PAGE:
Most of the Cleddau estuary, including Cosheston Pill, is within the Pembrokeshire Marine Special Area of Conservation, with amazing biodiversity, waders and wildfowl. We had already scouted out Cosheston Pill as a destination and noted that it dries to a tiny stream, so definitely a trip for a rising tide.
Although there are several slipways in Pembroke Dock, the public facility at East Llanion is by far the best for the trip upriver to the tiny village of Cosheston. As well as being free, there is a good concrete slip and plenty of free parking. The nearby Pembrokeshire Adventure Centre also has a cafe and toilets. You do need to keep out of the way of any organised groups, but when we launched there was nobody else around.
An easy paddle in ideal conditions, it took about half an hour to reach the shallow mudflats, where little else other than a kayak would be able to continue. We also had to take care of the thick river weed, which floated in clumps making paddling difficult at times. Once clear of the boatyard at Llanion the only sound was a solitary Curlew.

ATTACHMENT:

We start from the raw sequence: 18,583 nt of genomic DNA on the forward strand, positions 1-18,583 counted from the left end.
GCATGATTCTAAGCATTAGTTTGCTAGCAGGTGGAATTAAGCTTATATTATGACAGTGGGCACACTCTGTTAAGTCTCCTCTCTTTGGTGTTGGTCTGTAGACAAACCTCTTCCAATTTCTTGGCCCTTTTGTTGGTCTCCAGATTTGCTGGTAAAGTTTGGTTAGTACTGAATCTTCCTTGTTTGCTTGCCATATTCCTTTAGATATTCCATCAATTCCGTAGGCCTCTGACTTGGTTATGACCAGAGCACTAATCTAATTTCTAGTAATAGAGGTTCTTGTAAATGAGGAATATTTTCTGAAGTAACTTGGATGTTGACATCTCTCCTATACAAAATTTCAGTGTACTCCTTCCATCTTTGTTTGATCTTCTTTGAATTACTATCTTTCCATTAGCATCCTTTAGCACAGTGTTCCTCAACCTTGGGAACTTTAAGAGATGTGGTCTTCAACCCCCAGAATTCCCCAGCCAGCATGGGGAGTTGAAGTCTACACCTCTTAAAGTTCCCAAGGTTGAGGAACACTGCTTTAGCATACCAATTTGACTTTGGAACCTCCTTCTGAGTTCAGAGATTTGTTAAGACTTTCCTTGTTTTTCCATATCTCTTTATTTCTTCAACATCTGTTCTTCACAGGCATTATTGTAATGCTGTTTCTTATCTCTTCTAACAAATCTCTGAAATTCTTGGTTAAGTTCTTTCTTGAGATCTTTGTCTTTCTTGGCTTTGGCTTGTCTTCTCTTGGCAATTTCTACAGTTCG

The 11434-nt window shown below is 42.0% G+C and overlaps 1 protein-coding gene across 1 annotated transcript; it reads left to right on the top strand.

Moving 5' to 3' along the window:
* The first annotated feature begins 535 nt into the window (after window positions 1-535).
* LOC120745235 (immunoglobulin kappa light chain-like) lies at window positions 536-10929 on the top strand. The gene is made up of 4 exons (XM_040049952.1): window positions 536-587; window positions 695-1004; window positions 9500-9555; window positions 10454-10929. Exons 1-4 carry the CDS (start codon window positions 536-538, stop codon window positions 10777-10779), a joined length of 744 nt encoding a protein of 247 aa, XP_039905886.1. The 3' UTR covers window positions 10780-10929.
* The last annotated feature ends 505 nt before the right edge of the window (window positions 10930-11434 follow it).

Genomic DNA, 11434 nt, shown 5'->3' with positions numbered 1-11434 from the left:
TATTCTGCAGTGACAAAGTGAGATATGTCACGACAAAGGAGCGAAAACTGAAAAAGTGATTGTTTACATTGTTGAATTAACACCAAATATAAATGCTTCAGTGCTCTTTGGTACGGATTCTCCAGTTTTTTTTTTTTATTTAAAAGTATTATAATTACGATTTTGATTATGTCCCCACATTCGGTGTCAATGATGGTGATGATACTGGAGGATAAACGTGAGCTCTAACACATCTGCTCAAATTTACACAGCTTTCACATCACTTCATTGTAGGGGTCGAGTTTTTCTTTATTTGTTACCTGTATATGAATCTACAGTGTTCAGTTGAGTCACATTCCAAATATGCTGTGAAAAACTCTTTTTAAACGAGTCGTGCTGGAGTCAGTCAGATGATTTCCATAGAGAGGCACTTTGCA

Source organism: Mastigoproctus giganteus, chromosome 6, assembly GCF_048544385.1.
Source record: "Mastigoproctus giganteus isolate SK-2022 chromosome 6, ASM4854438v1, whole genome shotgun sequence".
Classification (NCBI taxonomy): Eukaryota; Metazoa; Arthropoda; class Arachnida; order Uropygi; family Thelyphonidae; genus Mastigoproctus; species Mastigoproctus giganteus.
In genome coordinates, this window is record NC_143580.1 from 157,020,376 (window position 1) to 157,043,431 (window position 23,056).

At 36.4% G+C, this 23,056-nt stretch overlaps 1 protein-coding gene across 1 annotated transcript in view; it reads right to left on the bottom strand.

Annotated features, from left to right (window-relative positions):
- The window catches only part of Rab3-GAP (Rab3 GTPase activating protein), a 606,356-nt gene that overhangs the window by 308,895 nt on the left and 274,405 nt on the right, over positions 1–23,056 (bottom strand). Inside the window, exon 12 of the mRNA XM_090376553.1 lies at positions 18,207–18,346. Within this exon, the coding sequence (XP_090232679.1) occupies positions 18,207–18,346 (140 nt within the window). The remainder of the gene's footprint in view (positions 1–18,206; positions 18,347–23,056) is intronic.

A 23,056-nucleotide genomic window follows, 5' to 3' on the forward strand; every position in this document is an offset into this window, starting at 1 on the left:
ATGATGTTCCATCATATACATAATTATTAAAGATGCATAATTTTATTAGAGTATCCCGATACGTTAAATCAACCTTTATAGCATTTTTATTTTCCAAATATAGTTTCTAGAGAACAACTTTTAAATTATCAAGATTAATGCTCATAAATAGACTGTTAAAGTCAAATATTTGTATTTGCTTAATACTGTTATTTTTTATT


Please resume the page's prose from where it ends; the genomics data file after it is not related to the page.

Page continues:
Flocks of Canada Geese flew low over the water as we approached Cosheston, where I was just able to pass under the small road bridge. The river was too shallow the other side and there was no safe landing point, but the paddle back was easy with the tide in our favour. Large fish were jumping right out of the water ahead of us where the river widened.
This was the first time we had used the facilities at Llanion but we will definitely return as it is a great place to access the Southern Cleddua.
|Looking upriver to Cosheston Pill|